A tearful Oikos University official spoke of hope to the several hundreds gathered Tuesday to mourn the seven people killed at a small Christian school in one of the nation's deadliest shootings in years.
"In unbearable tragedy, only God can create something good," Oikos vice president Dr. Woo Nam Soo said during Tuesday night's prayer vigil at Allen Temple Baptist Church in East Oakland.
Soo, who was joined by Oakland Mayor Jean Quan and other civic and religious leaders, told a crowd of mostly young people from Oakland's sizeable Korean community that while some tragedies cannot be understood, this "Holy Week" is an opportunity to "consider the suffering of Jesus Christ...and find resurrection hope."
Friends and family filled the pews for the two-hour service as details continue to emerge of the one man and six women gunned down by a former nursing student on Monday at the little-known Oakland university.
Nate Tsegay came to mourn the loss of Grace Kim of Union City, a 23-year-old nursing student at Oikos that he grew up with and saw two days ago. He described Kim as "the life of everything we did" and a "sister to everyone." She was excited about an upcoming trip to Hawaii, he said, and planned to attend his church on Easter.
"It's not really real yet - there's still a sense of shock," said Tsegay, 32, who sat with two rows of Kim's friends that often got together to play poker.
The gunman, One Goh, 43, killed Kim and six others in the nation's deadliest shooting at a U.S. college since Virginia Tech in 2007. Goh told police he was upset over being teased by students and expelled from the school earlier this year.
He "did not seem remorseful at all" after taking a secretary hostage and spraying bullets at students after they refused to line up for him in a classroom, police Chief Howard Jordan said Tuesday.
After shooting some of his former classmates, Goh briefly went outside the building, then returned and "went through the entire building, systematically and randomly shooting the victims," Jordan said.
Goh then allegedly stole a Honda Accord belonging to a victim and drove to an Alameda grocery store where he told employees at the customer service desk, "I just shot some people." Jordan said he also called his father telling him what he had done. Police arrested Goh an hour and a half after the shooting.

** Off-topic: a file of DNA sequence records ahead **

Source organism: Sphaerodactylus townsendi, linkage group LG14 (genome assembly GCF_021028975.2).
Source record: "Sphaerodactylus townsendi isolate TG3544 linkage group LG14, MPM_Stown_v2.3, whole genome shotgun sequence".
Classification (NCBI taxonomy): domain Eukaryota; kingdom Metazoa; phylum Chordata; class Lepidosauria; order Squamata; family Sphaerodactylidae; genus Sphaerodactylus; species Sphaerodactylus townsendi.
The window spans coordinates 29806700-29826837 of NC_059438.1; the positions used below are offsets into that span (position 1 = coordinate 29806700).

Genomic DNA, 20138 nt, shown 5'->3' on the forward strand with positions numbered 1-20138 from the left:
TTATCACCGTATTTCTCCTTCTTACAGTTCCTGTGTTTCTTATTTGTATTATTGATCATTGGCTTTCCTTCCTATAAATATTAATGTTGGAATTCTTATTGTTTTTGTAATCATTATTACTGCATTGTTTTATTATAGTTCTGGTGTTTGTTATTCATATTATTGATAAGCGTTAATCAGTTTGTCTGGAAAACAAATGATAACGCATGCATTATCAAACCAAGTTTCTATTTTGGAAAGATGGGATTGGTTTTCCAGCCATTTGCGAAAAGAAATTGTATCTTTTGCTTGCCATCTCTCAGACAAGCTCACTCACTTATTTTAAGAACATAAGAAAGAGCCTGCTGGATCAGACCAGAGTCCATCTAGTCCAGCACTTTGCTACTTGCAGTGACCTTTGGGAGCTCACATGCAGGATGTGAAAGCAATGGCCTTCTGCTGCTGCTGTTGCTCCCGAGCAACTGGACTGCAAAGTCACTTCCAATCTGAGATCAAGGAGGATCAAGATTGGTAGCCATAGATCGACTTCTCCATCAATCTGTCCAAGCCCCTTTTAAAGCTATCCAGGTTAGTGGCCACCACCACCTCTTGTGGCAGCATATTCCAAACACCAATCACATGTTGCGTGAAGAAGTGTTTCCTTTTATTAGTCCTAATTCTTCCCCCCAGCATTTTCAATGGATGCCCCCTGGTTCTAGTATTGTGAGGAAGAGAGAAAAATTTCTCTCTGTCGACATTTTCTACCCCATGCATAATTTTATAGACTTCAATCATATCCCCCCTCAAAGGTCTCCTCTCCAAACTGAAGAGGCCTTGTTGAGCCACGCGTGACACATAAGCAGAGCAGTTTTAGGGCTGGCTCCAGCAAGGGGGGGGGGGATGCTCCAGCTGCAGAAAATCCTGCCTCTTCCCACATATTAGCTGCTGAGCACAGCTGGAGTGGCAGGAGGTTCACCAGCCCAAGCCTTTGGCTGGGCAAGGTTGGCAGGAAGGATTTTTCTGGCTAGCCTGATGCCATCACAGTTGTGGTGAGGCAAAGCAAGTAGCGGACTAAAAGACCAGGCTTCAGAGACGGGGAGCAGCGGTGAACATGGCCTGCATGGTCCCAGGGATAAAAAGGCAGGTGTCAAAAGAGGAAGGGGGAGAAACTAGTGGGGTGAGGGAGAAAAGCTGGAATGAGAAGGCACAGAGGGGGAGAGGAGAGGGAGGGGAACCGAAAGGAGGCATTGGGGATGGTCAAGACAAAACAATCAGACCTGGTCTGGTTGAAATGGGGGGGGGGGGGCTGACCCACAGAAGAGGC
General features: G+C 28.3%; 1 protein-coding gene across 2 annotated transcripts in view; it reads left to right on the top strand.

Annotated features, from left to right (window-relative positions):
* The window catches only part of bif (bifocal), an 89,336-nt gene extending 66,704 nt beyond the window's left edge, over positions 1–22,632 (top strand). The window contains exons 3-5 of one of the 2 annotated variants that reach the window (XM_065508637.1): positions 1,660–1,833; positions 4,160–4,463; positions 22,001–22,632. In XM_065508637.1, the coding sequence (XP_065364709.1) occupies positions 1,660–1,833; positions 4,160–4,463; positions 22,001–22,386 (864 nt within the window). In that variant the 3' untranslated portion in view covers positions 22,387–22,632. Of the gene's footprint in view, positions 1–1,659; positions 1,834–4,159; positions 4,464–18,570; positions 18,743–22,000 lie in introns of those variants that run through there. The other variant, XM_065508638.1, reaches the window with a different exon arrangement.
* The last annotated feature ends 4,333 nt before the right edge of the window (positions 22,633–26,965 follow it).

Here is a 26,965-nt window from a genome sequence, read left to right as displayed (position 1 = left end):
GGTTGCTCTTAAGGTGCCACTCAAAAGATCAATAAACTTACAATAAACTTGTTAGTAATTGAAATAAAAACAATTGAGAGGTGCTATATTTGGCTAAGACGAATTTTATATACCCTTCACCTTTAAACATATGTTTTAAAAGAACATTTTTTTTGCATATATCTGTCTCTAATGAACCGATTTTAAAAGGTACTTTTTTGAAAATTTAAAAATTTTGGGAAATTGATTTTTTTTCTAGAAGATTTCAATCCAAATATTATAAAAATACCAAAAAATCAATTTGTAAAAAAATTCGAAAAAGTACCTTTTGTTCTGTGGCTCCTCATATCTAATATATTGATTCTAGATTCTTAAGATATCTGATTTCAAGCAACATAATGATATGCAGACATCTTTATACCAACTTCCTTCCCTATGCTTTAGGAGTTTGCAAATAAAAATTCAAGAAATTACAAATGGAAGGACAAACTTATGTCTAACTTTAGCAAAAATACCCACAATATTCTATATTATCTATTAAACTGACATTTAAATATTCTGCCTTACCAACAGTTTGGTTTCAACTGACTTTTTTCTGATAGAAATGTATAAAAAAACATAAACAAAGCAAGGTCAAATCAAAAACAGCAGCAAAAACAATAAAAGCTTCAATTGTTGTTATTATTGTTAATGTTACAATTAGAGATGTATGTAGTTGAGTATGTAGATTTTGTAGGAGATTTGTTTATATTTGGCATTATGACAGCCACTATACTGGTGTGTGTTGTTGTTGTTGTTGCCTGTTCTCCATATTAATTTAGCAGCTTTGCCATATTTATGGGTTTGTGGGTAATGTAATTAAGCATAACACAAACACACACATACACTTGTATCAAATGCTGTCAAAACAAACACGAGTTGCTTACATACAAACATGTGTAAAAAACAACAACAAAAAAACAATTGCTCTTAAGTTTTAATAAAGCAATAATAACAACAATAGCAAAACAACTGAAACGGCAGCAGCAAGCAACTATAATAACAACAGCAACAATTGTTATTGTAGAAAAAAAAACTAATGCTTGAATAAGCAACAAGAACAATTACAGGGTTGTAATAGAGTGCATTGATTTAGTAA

A South Korean native, Goh was expelled from Oikos in January for behavioral problems. Goh told police he was upset with administrators and several students who "made fun of his English-speaking skills." Reports say he was deeply in debt and had lost both his mother and his brother in the past year.
Goh appeared to have been planning the attack for several weeks. He entered the single-story building Monday morning looking for a particular female administrator who was not there, police said.
"It's very, very sad," Jordan said. "We have seven people who didn't deserve to die and three others wounded because someone who couldn't deal with the pressures of life."
At the vigil, Mayor Quan said that while the shooting victims - who came from Korea, Nigeria, Nepal, and the Phillipines - represent Oakland's diversity, the massacre represented the growing anger and senseless violence in the United States.
"America has to look into its soul," Quan said. "It cannot be that we can find more guns in our streets than we can find healthcare and mental health services. That cannot be. That's not our America."
After Quan spoke, an Allen Temple singer belted out the gospel hymn "His eye is on the sparrow," while Pastor Kyung Chan Kim, president of the Council of Korean Churches in Northern California, called on the Bay area's 150,000 Koreans and its 350 Korean churches to pray.
"This is a time of grief, sorrow and sadness, but also...a time of healing and a time of building up," Kim said. "We Korean pastors didn't know what to do, but we found hope tonight."
The Associated Press contributed to this report. This story first appeared on WORLD California.